UTOPIE

UTOPIE
Halle Neustadt, Germany
Halle-Neustadt was born as a self-suficient solution for satisfying all the needings of the new working class. It was not conceived to be a utopia itself, but it followed some utopic socialism system guidelines. Nevertheless, the system’s deep flaws reflect that utopias may work theoretically. But in a panoramic view, they depend on many circumstances capable of unbalance any delicately designed plan.

The word “UTOPIE” speaks about the intention to guarantee all the commodities to maximize productivity. It reflects the city’s identity, which is currently building a sustainable future, not forgetting its roots.
THE CITY
Halle is a city located in Sajonia-Anhalt state, on the banks of the Saale river. It was part of the German Democratic Republic (GDR) between 1949 and 1990.
In 1958, the GDR socialist government developed a plan to increase chemical production in the area. For this purpose, they began the integral project for building Halle-Neustadt, the “chemical workers socialist city.”

The architect Richard Paulick, a son of the Bauhaus where he worked closely with Walter Gropius, was hired to design the project.
SOCIALIST URBAN PLANNING
The Halle-Neustadt urban planning model is a close relative of the utopic socialism by Owen, Fourier, or Cabet, which was later rethought by Le Corbusier and developed by architecture schools, like the Bauhaus.

The city is composed of carefully arranged, enormous prefab concrete beehives (like Block 10, the largest housing complex in Germany). A new town, autonomous, built out of nothing, design to hosting more than 90.000 inhabitants.

Nevertheless, the collapse of the Soviet Union in 1990 led to a dramatic increase in unemployment. Halle became a shrinking city, reducing its population to more than a half in just two decades.
THE SPACE
The space chosen by Freiraum Gallerie is based on the strategy thought by a committee made up of artists, architects, and urban planners from the city. It aims to connect two significant city areas through the intervention on the ramp access to Neustadter Passage. For this purpose, they carry out several surveys to get some insight and different opinions from the Halle Neustadt neighbors. They shared the results with us to develop the concept design. We aimed to make a complete intervention on the area, focusing primarily on the ramp, an essential element of this complex space.
APPROACH
We approach such a complex space by unfolding it, turning it into a more simple, flat, and abstract canvas. Then, we write three times the word “UTOPIE” and place it on the canvas. The word rotates as the canvas unfolds. We propose to apply a geometric transparency effect, which chromatic interactions refer to some of the city’s significant works of public art, such as the murals by Josep Renau or the masonry walls of many of the block’s façades. Once the word is placed on the canvas, we fold it back, creating a composition of typographic elements. The work turns almost abstract, unreadable but acts as a new skin by wrapping the space uniformly, flattening it, and generating new rhythmic patterns resulting from the different typography anatomy parts. The painting slightly changes when walking up and down the ramp giving access to the Neüstadter Passage.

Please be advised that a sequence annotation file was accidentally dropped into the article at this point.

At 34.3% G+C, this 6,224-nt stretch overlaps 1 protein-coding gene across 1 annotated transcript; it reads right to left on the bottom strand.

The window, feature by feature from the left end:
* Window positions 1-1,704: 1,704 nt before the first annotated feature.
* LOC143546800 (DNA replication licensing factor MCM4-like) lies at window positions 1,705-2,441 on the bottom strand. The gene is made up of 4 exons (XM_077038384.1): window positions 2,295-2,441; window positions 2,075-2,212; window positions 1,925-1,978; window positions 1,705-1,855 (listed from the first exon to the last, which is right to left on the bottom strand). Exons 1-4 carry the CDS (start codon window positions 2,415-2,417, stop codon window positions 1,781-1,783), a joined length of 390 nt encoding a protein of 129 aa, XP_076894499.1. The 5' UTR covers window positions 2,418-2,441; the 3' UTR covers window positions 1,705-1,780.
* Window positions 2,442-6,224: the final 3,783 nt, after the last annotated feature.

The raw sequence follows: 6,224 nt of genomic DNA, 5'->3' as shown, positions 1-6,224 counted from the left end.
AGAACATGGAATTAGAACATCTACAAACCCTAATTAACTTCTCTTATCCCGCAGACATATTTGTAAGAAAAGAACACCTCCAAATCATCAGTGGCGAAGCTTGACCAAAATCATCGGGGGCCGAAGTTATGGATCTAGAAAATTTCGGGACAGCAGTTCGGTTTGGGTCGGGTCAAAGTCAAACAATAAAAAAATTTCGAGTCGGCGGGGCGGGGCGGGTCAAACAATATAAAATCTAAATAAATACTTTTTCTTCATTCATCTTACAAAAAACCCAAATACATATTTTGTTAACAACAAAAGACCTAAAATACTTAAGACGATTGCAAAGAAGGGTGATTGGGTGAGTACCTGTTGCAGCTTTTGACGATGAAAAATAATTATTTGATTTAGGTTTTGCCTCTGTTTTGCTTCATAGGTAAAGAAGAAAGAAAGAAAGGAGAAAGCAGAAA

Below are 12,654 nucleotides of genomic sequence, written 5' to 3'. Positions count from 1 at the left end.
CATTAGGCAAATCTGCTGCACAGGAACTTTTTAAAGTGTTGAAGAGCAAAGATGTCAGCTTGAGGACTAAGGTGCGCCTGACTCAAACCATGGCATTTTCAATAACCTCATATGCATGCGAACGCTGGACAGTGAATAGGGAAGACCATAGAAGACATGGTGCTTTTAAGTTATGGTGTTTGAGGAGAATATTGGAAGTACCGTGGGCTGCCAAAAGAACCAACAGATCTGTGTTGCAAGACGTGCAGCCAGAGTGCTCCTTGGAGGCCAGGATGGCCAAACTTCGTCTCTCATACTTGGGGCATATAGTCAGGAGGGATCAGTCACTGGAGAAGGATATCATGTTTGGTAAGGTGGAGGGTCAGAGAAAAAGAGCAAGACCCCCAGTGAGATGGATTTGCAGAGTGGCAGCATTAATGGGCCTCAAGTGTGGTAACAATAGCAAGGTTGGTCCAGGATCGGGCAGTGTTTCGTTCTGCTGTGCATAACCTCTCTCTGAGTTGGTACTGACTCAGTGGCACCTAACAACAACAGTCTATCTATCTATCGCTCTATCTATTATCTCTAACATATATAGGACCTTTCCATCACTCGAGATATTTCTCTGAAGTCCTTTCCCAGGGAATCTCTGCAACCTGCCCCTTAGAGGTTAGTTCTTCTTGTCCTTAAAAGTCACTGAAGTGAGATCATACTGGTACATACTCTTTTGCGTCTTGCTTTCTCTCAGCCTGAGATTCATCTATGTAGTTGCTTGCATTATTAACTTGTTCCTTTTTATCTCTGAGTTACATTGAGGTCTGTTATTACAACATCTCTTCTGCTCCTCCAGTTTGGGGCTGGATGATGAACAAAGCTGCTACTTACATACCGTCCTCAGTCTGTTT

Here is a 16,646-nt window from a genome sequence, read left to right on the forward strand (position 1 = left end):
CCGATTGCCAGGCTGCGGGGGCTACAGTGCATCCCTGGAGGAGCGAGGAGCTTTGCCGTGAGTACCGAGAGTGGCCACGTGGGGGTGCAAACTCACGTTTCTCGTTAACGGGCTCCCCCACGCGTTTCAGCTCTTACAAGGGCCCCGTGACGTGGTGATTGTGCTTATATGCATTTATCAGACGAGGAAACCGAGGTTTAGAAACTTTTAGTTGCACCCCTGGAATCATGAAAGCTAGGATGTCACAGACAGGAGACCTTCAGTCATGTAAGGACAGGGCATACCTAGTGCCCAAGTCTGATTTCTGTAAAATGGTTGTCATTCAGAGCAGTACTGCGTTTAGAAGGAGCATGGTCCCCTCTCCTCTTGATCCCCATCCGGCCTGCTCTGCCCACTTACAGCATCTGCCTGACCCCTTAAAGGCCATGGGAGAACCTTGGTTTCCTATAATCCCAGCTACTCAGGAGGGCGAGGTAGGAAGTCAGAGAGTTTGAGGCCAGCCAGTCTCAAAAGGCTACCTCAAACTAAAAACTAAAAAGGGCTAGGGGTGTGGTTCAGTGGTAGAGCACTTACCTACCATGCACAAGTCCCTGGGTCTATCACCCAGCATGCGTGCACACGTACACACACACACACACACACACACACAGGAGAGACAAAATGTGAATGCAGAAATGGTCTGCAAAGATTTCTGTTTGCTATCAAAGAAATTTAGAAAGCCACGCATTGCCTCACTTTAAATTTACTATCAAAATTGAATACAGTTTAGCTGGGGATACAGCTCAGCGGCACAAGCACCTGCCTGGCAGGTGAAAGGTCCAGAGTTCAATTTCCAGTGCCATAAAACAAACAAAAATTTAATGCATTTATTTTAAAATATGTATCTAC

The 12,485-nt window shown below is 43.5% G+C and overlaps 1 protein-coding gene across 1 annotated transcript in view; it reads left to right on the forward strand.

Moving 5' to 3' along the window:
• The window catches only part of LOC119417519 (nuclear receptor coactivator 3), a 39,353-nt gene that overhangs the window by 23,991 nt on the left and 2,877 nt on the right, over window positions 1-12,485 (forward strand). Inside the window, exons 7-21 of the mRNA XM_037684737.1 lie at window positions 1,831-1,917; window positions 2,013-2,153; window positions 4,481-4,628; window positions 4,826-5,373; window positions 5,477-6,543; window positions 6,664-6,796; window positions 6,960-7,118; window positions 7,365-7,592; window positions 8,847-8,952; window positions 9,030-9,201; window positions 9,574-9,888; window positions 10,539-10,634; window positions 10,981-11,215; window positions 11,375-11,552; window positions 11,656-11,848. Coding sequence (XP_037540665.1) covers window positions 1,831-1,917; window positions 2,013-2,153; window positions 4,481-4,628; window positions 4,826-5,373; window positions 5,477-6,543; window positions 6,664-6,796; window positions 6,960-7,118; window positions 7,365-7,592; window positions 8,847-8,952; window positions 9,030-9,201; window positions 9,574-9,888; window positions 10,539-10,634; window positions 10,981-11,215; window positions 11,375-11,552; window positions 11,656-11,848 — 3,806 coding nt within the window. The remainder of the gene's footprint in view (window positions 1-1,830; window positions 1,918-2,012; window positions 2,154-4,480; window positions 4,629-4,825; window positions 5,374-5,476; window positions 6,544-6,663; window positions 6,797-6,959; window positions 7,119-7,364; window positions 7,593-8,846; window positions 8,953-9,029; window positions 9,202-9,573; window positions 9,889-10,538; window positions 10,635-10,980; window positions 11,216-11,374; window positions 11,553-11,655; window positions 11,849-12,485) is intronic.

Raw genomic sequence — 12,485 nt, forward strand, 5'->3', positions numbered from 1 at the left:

INFORMACIÓN Y CRÉDITOS

  • 610 m2 intervention
  • Plastic paint over cement and water based poli urethane on concrete
  • It is part of the Wall and Space project, commissioned and produced by Freiraum Gallerie, with support from the City of Halle
  • Thanks to all the Freiraum Gallerie crew, especially to Danilo Halle, Philip, Ina
  • Execution team: Irene García, Javier Ballesteros, Jan Lütgert
  • Studio support: Alba Sánchez, Clara González
  • Photos by Boa Mistura, Danilo Halle and Readys


REFUGIO

REFUGIO
Madrid, España
A shelter is a place to look for protection and security, a refuge from outside’s hostility.
We propose to transform this forgotten transit area by changing its meaning using color and typography.
The word REFUGIO (SHELTER) surrounds the crossing pedestrians under the shadow of this bus station on their way to the plaza above.
CONTEXT
We deal with a very complex space made up of many walls, windows, and a ceiling that darkens the entire area.
This civil engineer structure also has several pillars and beams, which take away any trace of identity from the space. But at the same time, they are the differential aspect from any other type of workspace.
CONCEPT
We work by tripling the word "REFUGIO" and overlapping its three colors. The transparency combinations create six color shades that rhythmically repeat thanks to the vertical proportions of Sudtipos type foundry's Fixture typeface.

The rhythm is broken by each characters' singularities, such as the R leg, the G crossbar, or the F or E arms.
APPROACH
We intend to create an abstract color space that comes straight from something specific as a word. Then, we try to wrap and clean the station for the pedestrians to immerse in the work. For this purpose, we unfold the structure and omit the tridimensionality, reducing it to a single flat canvas where we write the word. Then we "fold it" back again. When analyzed separately, the ceiling and the walls become one abstract skin based on color stripes which provide light and color to the area. By working with the unfolded architecture, we can work on walls and ceiling by applying the word literally: to create a shelter using the word shelter.